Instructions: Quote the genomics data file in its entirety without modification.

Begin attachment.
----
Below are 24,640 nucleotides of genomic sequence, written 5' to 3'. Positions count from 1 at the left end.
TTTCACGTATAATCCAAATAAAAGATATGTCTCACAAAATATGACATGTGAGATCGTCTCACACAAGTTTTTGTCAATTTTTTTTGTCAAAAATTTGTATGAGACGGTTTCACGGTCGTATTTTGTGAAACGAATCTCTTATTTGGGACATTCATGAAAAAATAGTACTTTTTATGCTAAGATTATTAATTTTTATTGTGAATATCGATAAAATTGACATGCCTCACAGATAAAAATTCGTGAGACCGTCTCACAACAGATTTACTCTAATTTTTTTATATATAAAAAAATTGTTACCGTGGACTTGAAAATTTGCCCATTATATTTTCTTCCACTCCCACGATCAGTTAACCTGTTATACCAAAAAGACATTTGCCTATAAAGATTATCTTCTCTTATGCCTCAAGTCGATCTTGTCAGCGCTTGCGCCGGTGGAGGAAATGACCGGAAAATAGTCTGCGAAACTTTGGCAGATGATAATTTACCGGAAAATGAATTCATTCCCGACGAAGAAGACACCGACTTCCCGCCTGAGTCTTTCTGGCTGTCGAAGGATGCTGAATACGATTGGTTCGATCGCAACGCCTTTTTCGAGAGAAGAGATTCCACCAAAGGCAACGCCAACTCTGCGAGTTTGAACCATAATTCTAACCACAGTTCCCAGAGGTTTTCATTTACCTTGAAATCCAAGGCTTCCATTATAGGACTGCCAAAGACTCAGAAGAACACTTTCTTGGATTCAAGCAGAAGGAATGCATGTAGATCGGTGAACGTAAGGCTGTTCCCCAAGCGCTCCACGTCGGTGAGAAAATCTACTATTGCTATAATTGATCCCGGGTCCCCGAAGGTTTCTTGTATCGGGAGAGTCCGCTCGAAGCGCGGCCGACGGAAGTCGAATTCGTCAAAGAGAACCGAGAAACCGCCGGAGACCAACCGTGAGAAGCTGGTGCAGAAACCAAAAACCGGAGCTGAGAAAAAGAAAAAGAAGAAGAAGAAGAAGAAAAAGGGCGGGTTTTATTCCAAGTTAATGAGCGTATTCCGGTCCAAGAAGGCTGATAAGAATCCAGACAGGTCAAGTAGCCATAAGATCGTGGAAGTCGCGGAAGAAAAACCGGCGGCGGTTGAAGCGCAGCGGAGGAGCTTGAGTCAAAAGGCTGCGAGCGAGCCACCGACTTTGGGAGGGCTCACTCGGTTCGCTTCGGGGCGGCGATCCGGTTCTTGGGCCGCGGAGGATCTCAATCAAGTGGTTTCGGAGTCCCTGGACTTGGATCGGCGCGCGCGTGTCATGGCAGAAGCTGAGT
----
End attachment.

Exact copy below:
Below are 24,640 nucleotides of genomic sequence, written 5' to 3'. Positions count from 1 at the left end.
TTTCACGTATAATCCAAATAAAAGATATGTCTCACAAAATATGACATGTGAGATCGTCTCACACAAGTTTTTGTCAATTTTTTTTGTCAAAAATTTGTATGAGACGGTTTCACGGTCGTATTTTGTGAAACGAATCTCTTATTTGGGACATTCATGAAAAAATAGTACTTTTTATGCTAAGATTATTAATTTTTATTGTGAATATCGATAAAATTGACATGCCTCACAGATAAAAATTCGTGAGACCGTCTCACAACAGATTTACTCTAATTTTTTTATATATAAAAAAATTGTTACCGTGGACTTGAAAATTTGCCCATTATATTTTCTTCCACTCCCACGATCAGTTAACCTGTTATACCAAAAAGACATTTGCCTATAAAGATTATCTTCTCTTATGCCTCAAGTCGATCTTGTCAGCGCTTGCGCCGGTGGAGGAAATGACCGGAAAATAGTCTGCGAAACTTTGGCAGATGATAATTTACCGGAAAATGAATTCATTCCCGACGAAGAAGACACCGACTTCCCGCCTGAGTCTTTCTGGCTGTCGAAGGATGCTGAATACGATTGGTTCGATCGCAACGCCTTTTTCGAGAGAAGAGATTCCACCAAAGGCAACGCCAACTCTGCGAGTTTGAACCATAATTCTAACCACAGTTCCCAGAGGTTTTCATTTACCTTGAAATCCAAGGCTTCCATTATAGGACTGCCAAAGACTCAGAAGAACACTTTCTTGGATTCAAGCAGAAGGAATGCATGTAGATCGGTGAACGTAAGGCTGTTCCCCAAGCGCTCCACGTCGGTGAGAAAATCTACTATTGCTATAATTGATCCCGGGTCCCCGAAGGTTTCTTGTATCGGGAGAGTCCGCTCGAAGCGCGGCCGACGGAAGTCGAATTCGTCAAAGAGAACCGAGAAACCGCCGGAGACCAACCGTGAGAAGCTGGTGCAGAAACCAAAAACCGGAGCTGAGAAAAAGAAAAAGAAGAAGAAGAAGAAGAAAAAGGGCGGGTTTTATTCCAAGTTAATGAGCGTATTCCGGTCCAAGAAGGCTGATAAGAATCCAGACAGGTCAAGTAGCCATAAGATCGTGGAAGTCGCGGAAGAAAAACCGGCGGCGGTTGAAGCGCAGCGGAGGAGCTTGAGTCAAAAGGCTGCGAGCGAGCCACCGACTTTGGGAGGGCTCACTCGGTTCGCTTCGGGGCGGCGATCCGGTTCTTGGGCCGCGGAGGATCTCAATCAAGTGGTTTCGGAGTCCCTGGACTTGGATCGGCGCGCGCGTGTCATGGCAGAAGCTGAGT